In Search of an R.

by Steve Bowler on January 6, 2009 · 21 comments

in general

One of the things that I was thinking about but not writing about during my month under the bus was some further thoughts about Fallout 3 and the lack of nudity in it I wrote about earlier.  A friend of mine threw the pointedly “why are you always talking about slavery and nudity?” Pervert card at me, and in preparing my defense/rebuttal I realized something about our ratings system and the games we play.

There are no adult games.

And no, for crying out loud, I’m not talking about teh pr0ns.

I just want an adult game.  I feel that we don’t truly have them.  We have games with Adult Themes.  We have games with a tiny smattering of nudity.  We have games with gore.  Lifelike violence.  Language.  But what we don’t have, is a title that can encompass all of these things (if it wants to).  We don’t have an “R” rated game.  I know there’s been a lot of pieces written about this subject matter before, what with folks asking why we have a different ratings system from films, and even folks defending our current ESRB system.  Even Penny Arcade did an ad series for them.  Hell, I’ve defended the ESRB on numerous occasions, because as long as it’s in place and we enforce its standards, we keep Congress from breathing down our necks and regulating us.  They’re our friends.


I think we deserve better.  I come back to Ebert’s original stance of “Videogames are not art” a lot.  I try and get in his head and understand why he’d say it.  I once took the stand that videogames are art, and I still stand by that, but sometimes, I can see where Ebert’s coming from.  I think.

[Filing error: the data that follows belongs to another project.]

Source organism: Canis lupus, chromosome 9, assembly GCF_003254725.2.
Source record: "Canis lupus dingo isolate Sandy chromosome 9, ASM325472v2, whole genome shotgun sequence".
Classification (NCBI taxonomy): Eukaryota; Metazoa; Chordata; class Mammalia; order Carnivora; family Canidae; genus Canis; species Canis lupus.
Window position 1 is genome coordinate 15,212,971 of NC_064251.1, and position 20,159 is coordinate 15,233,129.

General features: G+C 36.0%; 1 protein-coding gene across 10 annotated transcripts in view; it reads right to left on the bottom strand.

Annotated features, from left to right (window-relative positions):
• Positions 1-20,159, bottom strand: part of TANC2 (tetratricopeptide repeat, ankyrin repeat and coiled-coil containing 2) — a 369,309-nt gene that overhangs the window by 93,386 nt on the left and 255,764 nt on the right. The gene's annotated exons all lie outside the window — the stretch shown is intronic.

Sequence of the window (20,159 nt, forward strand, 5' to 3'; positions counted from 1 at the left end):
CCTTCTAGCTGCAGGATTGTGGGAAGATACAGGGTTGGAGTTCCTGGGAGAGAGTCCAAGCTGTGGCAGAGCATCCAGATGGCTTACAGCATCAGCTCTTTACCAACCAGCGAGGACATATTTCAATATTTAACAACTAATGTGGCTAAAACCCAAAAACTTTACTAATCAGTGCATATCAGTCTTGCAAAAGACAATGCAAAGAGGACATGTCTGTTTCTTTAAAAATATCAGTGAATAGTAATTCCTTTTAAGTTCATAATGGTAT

My main problem is that our “M” rating is not an R.  I think we’ve lulled ourselves into the idea that it is analogous, that T = PG/PG-13-ish.  E = G.  M = R.  Most of those equations are pretty accurate.  The Mature = Restricted one, though, is a bit off.  And that bit can mean quite a lot.

I’ve gone on at length about how much I miss the nudity, sex, and promiscuity in Fallout3.  It just doesn’t feel like a desperate enough world without it.  Who are we kidding, really, that we live in a world that has human slavery and cannibalism, but only one female prostitute who merely lays down with you?  I know that the Lead Designer, Emil, said that there’s a line he won’t cross (killing kids, and I agree with him), but I don’t think that the lack of nudity was a free willed decision.  I have a feeling it was an enforced one…

The ESRB ratings systems, despite the recent attempts at transparency, are mysterious creatures.  You pretty much have to guess what rating you’re going to get based on the ratings of the titles that came before you while you’re making your game.  You then submit it, and they give your game a rating.  You can resubmit it if you feel that you’ve over (or under?) stepped a line, but it is extremely costly, because it means you’re still continuing development during Beta which probably means you’re spending over a million dollars a month on development at that point.  Changing the rating could literally cost your title anywhere between $200k to another million.  So people like to get it right.  Gah, I’m rambling, sorry, back on track.

Getting it right means attempting to guess how full your “ratings bucket” is.

Guessing the E ratings “spillover cap” into T territory is pretty easy:  Is there any kind of life-like violence?  You’re T.  Even a punch to the face is pretty much T territory if your main characters are human.